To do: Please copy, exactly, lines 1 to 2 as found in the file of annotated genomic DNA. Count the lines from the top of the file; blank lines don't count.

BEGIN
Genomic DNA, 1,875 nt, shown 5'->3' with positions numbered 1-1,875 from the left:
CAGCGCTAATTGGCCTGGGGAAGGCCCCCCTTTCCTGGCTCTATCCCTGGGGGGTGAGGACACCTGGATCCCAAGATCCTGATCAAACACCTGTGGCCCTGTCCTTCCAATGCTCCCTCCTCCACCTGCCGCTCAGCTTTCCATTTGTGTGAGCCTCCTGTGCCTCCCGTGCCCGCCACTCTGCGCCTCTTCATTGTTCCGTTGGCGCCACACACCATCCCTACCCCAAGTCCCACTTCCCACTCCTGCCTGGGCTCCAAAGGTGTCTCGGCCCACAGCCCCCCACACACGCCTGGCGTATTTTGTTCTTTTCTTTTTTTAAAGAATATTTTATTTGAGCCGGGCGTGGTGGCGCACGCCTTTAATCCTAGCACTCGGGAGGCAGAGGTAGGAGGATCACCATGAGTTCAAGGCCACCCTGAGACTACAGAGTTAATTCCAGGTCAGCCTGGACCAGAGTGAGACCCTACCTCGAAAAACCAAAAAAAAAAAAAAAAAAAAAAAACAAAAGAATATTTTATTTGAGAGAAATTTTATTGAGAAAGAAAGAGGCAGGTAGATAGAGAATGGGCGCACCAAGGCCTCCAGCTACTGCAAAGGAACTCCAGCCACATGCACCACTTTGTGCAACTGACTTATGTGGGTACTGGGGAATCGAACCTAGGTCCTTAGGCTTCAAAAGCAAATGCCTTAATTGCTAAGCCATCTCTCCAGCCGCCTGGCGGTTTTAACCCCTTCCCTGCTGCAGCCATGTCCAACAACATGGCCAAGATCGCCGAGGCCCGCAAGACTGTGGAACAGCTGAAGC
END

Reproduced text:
Genomic DNA, 1,875 nt, shown 5'->3' with positions numbered 1-1,875 from the left:
CAGCGCTAATTGGCCTGGGGAAGGCCCCCCTTTCCTGGCTCTATCCCTGGGGGGTGAGGACACCTGGATCCCAAGATCCTGATCAAACACCTGTGGCCCTGTCCTTCCAATGCTCCCTCCTCCACCTGCCGCTCAGCTTTCCATTTGTGTGAGCCTCCTGTGCCTCCCGTGCCCGCCACTCTGCGCCTCTTCATTGTTCCGTTGGCGCCACACACCATCCCTACCCCAAGTCCCACTTCCCACTCCTGCCTGGGCTCCAAAGGTGTCTCGGCCCACAGCCCCCCACACACGCCTGGCGTATTTTGTTCTTTTCTTTTTTTAAAGAATATTTTATTTGAGCCGGGCGTGGTGGCGCACGCCTTTAATCCTAGCACTCGGGAGGCAGAGGTAGGAGGATCACCATGAGTTCAAGGCCACCCTGAGACTACAGAGTTAATTCCAGGTCAGCCTGGACCAGAGTGAGACCCTACCTCGAAAAACCAAAAAAAAAAAAAAAAAAAAAAAACAAAAGAATATTTTATTTGAGAGAAATTTTATTGAGAAAGAAAGAGGCAGGTAGATAGAGAATGGGCGCACCAAGGCCTCCAGCTACTGCAAAGGAACTCCAGCCACATGCACCACTTTGTGCAACTGACTTATGTGGGTACTGGGGAATCGAACCTAGGTCCTTAGGCTTCAAAAGCAAATGCCTTAATTGCTAAGCCATCTCTCCAGCCGCCTGGCGGTTTTAACCCCTTCCCTGCTGCAGCCATGTCCAACAACATGGCCAAGATCGCCGAGGCCCGCAAGACTGTGGAACAGCTGAAGC